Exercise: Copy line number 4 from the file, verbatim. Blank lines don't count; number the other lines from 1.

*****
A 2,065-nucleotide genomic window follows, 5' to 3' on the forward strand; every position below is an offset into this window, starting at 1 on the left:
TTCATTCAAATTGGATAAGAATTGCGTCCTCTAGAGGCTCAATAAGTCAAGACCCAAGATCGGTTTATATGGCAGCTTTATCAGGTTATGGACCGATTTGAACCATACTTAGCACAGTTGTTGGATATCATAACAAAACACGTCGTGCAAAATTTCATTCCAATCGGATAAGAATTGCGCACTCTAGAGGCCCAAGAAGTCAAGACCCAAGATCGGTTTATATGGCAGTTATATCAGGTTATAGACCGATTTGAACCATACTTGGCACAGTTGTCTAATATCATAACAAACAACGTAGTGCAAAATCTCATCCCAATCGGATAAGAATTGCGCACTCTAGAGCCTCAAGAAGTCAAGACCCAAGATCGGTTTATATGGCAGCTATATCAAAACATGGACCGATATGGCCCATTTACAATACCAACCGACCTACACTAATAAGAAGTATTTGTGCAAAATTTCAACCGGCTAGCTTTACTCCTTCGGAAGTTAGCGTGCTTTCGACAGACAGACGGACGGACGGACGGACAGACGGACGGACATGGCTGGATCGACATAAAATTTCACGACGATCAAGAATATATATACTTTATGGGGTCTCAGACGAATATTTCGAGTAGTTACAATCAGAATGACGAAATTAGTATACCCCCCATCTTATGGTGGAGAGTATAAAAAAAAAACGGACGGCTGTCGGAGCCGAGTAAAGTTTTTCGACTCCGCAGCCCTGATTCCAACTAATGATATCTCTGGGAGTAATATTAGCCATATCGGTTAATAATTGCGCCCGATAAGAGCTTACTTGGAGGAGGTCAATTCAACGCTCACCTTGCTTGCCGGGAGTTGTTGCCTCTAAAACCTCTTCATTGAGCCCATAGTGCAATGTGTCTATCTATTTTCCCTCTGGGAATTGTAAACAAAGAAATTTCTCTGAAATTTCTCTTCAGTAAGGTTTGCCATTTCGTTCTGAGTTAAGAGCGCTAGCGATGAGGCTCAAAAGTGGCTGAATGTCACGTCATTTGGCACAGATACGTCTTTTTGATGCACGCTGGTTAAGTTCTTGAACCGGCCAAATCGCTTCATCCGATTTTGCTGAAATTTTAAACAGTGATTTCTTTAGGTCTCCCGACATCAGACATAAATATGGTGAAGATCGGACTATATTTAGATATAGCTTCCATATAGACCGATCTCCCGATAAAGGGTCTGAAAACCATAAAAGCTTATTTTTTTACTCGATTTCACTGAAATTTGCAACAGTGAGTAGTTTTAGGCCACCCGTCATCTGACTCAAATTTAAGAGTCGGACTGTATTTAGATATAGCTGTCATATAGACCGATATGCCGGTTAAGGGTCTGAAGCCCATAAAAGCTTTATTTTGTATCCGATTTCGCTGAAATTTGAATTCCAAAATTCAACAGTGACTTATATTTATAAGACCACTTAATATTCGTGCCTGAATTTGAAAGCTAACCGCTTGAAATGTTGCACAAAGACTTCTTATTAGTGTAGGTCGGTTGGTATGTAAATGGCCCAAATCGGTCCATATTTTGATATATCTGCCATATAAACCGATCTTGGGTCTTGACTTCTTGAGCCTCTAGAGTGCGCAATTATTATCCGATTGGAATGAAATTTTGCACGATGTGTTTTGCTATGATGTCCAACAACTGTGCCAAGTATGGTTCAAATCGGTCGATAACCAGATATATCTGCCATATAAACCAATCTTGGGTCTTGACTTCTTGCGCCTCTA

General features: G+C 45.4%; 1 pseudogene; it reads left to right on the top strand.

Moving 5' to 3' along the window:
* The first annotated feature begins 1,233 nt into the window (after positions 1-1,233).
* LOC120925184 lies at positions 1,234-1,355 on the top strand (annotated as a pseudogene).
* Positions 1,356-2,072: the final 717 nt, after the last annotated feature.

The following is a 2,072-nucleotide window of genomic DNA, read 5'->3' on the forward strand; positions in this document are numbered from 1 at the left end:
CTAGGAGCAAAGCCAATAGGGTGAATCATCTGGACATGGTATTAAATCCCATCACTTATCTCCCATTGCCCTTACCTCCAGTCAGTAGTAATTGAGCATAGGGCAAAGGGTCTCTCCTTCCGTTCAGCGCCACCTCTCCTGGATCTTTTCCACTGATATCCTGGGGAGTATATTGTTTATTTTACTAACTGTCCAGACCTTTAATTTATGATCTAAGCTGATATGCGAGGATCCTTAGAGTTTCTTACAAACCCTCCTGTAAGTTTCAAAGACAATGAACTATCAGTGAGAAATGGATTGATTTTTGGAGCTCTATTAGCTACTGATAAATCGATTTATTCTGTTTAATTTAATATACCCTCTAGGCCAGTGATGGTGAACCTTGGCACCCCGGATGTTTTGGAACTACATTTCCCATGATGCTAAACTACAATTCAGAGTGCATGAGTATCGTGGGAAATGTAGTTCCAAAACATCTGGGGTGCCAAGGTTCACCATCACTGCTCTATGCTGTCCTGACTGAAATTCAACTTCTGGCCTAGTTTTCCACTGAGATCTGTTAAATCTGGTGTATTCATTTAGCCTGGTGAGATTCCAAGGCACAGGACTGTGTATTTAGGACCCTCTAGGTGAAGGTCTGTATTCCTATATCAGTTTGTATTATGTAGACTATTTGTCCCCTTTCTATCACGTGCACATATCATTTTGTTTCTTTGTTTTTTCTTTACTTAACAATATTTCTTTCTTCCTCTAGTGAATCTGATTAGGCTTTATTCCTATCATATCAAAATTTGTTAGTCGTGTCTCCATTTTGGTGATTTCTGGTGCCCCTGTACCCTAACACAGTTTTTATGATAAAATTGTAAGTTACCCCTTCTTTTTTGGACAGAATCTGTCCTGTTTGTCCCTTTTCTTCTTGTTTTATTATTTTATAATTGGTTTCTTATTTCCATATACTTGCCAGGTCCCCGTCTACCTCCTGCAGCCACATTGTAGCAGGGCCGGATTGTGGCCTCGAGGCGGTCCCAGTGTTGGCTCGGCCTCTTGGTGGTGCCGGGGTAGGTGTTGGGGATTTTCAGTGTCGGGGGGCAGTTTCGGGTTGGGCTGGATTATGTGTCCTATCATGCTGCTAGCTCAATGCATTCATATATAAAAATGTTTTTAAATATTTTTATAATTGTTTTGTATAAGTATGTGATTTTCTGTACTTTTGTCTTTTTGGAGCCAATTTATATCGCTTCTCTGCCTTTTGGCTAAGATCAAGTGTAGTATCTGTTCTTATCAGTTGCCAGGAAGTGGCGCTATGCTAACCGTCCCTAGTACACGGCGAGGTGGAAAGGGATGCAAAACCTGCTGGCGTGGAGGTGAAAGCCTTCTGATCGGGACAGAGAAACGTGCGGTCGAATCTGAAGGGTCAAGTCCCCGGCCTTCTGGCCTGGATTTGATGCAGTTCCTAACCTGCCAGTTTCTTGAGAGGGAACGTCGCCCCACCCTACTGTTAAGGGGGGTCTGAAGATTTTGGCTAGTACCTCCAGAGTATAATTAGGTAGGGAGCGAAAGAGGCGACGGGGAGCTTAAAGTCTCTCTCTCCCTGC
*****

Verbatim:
Moving 5' to 3' along the window: